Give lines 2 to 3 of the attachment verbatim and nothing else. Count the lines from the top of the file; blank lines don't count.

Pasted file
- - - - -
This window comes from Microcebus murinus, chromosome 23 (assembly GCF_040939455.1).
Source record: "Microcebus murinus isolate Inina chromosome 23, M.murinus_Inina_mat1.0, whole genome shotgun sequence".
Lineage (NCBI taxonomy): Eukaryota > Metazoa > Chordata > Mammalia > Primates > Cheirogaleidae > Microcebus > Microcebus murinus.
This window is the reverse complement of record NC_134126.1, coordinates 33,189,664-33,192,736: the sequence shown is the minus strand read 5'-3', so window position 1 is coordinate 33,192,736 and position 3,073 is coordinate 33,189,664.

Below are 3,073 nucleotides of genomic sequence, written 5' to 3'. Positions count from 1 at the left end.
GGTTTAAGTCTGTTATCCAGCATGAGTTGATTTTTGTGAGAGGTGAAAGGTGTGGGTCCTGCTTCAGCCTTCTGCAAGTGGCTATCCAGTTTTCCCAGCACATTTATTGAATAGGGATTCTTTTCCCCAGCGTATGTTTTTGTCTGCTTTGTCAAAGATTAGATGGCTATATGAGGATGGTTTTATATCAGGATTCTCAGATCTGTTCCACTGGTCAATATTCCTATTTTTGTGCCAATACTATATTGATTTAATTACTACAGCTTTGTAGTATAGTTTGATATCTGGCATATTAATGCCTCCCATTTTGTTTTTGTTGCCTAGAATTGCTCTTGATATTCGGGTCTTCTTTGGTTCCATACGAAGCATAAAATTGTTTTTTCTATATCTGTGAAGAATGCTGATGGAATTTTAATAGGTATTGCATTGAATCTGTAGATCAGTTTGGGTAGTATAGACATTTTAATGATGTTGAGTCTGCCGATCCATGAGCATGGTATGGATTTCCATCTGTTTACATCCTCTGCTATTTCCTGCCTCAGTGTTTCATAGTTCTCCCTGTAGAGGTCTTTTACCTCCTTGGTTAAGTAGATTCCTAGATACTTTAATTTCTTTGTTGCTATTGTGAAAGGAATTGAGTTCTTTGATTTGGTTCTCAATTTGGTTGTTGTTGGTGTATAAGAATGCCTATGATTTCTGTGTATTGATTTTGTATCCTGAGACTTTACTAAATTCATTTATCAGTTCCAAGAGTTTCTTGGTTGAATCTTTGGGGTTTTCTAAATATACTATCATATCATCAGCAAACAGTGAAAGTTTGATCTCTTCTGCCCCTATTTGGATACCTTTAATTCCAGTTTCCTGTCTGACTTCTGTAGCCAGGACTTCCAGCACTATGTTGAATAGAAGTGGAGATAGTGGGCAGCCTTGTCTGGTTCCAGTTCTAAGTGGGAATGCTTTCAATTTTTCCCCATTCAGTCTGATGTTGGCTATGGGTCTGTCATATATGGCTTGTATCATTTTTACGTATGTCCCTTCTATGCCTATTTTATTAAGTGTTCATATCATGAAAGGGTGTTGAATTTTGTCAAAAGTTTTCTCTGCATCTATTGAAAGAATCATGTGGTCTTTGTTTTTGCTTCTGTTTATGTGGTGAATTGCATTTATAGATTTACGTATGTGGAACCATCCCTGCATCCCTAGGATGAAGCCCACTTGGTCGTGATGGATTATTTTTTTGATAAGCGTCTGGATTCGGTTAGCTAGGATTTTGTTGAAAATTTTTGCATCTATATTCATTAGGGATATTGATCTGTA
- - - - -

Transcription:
Source record: "Microcebus murinus isolate Inina chromosome 23, M.murinus_Inina_mat1.0, whole genome shotgun sequence".
Lineage (NCBI taxonomy): Eukaryota > Metazoa > Chordata > Mammalia > Primates > Cheirogaleidae > Microcebus > Microcebus murinus.